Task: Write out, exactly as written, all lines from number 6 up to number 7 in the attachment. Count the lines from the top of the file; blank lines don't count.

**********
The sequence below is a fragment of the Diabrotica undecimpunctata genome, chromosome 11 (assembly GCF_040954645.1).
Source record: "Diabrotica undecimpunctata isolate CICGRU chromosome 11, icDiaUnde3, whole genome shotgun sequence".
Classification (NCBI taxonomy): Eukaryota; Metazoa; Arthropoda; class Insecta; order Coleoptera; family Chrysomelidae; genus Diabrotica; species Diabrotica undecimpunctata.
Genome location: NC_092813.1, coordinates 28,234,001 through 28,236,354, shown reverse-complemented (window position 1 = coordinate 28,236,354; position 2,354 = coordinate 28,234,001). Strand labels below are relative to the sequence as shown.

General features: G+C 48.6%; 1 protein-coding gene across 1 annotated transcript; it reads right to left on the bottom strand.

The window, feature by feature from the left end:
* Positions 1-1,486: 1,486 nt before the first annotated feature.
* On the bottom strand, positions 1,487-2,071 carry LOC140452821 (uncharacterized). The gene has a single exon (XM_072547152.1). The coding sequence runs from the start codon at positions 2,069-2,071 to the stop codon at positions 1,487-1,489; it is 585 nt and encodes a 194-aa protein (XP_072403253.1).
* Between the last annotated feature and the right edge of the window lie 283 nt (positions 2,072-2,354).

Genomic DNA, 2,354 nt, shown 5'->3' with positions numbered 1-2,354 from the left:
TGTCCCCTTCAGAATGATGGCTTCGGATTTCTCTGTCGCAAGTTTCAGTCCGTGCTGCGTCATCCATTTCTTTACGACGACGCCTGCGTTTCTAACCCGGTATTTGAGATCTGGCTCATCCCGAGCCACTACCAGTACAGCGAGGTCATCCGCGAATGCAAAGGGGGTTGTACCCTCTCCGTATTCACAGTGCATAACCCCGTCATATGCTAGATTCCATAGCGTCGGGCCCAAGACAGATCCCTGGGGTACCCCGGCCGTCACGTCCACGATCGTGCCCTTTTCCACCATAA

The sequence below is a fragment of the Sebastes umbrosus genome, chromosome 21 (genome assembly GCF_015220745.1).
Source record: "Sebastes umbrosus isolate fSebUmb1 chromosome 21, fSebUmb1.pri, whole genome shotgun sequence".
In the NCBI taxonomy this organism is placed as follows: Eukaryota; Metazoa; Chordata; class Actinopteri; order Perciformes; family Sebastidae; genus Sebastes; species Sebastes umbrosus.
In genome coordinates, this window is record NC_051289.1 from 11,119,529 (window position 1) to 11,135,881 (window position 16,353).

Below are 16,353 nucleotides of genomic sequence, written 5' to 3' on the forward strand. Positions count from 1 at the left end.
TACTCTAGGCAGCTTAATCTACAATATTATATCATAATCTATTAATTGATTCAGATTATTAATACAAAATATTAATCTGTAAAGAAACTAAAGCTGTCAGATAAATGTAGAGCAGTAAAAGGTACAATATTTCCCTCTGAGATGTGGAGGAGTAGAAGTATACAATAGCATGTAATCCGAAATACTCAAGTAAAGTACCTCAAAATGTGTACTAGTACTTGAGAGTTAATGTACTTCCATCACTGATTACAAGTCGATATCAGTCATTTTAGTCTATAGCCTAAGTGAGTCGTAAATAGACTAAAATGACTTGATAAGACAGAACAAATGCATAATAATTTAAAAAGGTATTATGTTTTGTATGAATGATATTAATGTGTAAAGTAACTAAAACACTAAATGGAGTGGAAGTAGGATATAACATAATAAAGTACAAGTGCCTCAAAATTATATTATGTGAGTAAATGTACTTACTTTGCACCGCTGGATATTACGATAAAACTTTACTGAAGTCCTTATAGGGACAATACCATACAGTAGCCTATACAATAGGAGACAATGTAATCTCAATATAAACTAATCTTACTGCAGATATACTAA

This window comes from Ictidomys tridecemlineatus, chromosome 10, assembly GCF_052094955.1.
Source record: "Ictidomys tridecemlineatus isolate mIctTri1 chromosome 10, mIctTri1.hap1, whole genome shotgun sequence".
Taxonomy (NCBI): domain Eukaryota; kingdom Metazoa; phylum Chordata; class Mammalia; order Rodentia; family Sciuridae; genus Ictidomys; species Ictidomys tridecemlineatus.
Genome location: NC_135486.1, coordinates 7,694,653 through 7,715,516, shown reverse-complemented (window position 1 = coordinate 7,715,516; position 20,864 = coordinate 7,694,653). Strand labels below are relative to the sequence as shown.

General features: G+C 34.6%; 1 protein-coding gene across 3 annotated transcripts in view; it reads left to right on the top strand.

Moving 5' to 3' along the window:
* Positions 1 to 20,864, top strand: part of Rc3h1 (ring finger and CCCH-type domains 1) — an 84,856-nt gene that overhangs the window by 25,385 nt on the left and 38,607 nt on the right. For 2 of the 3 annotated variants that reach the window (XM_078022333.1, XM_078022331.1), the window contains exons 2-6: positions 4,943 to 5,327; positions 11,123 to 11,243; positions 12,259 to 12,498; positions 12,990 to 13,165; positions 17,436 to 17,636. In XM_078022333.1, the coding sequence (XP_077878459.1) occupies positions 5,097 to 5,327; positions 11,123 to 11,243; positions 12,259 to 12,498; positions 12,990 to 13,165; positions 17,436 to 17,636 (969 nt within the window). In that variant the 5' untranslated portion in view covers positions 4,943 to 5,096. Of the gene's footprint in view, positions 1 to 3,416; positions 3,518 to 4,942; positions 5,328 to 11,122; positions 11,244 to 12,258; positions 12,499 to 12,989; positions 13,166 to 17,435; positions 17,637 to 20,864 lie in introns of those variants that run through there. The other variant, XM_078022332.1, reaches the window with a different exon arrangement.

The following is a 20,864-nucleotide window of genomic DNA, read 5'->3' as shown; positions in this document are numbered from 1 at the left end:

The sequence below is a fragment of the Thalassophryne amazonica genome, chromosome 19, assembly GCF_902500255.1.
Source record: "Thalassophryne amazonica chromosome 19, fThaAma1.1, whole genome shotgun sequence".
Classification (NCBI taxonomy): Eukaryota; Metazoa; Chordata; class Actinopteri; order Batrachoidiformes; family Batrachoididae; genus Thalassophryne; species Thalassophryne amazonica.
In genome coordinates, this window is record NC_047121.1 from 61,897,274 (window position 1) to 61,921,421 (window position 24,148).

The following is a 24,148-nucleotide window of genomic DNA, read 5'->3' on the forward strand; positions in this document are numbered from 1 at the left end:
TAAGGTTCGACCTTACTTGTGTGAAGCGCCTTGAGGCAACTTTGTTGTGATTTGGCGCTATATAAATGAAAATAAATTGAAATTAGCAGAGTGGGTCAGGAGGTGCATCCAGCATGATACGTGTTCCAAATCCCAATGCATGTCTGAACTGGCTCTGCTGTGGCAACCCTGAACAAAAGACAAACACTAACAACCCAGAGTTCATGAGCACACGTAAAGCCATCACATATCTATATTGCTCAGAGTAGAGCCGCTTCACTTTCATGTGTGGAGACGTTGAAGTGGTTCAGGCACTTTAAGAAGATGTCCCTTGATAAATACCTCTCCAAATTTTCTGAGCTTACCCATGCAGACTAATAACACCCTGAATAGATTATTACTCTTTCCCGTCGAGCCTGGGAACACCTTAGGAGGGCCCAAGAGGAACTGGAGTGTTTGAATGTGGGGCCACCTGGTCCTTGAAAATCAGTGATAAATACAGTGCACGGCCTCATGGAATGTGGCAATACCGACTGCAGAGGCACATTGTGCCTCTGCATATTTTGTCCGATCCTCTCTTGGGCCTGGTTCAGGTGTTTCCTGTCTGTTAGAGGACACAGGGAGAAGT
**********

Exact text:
The window, feature by feature from the left end:
* Positions 1-1,486: 1,486 nt before the first annotated feature.